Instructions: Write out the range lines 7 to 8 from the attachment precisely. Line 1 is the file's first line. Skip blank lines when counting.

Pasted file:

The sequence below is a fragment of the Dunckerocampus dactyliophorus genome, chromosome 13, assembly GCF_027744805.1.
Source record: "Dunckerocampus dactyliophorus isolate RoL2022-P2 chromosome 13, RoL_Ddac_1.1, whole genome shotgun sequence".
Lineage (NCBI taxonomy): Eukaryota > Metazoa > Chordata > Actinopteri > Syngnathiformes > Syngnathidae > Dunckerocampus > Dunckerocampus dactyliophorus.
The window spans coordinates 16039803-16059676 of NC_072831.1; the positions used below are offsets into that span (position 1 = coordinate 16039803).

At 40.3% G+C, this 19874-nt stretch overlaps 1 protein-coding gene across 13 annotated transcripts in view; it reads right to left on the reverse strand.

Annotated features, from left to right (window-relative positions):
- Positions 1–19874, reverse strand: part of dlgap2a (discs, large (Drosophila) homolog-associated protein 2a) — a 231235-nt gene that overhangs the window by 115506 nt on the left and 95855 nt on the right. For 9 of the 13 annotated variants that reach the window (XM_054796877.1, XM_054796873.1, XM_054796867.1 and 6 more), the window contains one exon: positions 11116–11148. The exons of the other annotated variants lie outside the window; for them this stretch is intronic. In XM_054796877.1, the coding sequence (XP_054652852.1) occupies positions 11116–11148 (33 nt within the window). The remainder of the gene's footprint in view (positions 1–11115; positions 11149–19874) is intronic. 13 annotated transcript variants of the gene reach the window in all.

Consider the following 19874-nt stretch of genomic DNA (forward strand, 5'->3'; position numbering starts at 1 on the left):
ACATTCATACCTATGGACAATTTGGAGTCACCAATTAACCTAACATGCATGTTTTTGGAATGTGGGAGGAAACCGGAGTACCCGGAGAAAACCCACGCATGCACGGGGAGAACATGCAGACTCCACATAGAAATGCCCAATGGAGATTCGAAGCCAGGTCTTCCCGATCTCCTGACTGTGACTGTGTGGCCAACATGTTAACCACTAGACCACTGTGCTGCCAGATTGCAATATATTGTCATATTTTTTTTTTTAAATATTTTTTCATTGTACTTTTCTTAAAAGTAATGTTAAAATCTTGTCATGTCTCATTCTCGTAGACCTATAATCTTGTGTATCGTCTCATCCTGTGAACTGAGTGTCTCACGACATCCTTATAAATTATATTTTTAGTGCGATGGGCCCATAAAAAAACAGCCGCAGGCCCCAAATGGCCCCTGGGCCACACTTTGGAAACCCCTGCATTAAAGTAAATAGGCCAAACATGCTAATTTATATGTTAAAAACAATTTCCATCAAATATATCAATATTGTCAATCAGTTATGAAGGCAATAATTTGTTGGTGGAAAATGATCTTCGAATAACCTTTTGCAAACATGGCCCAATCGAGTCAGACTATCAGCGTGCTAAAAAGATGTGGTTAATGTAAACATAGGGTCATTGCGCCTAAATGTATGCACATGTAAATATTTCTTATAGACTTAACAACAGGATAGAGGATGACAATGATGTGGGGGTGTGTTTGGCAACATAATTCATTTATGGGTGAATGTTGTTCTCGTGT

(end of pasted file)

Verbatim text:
- Positions 1–19874, reverse strand: part of dlgap2a (discs, large (Drosophila) homolog-associated protein 2a) — a 231235-nt gene that overhangs the window by 115506 nt on the left and 95855 nt on the right. For 9 of the 13 annotated variants that reach the window (XM_054796877.1, XM_054796873.1, XM_054796867.1 and 6 more), the window contains one exon: positions 11116–11148. The exons of the other annotated variants lie outside the window; for them this stretch is intronic. In XM_054796877.1, the coding sequence (XP_054652852.1) occupies positions 11116–11148 (33 nt within the window). The remainder of the gene's footprint in view (positions 1–11115; positions 11149–19874) is intronic. 13 annotated transcript variants of the gene reach the window in all.

Consider the following 19874-nt stretch of genomic DNA (forward strand, 5'->3'; position numbering starts at 1 on the left):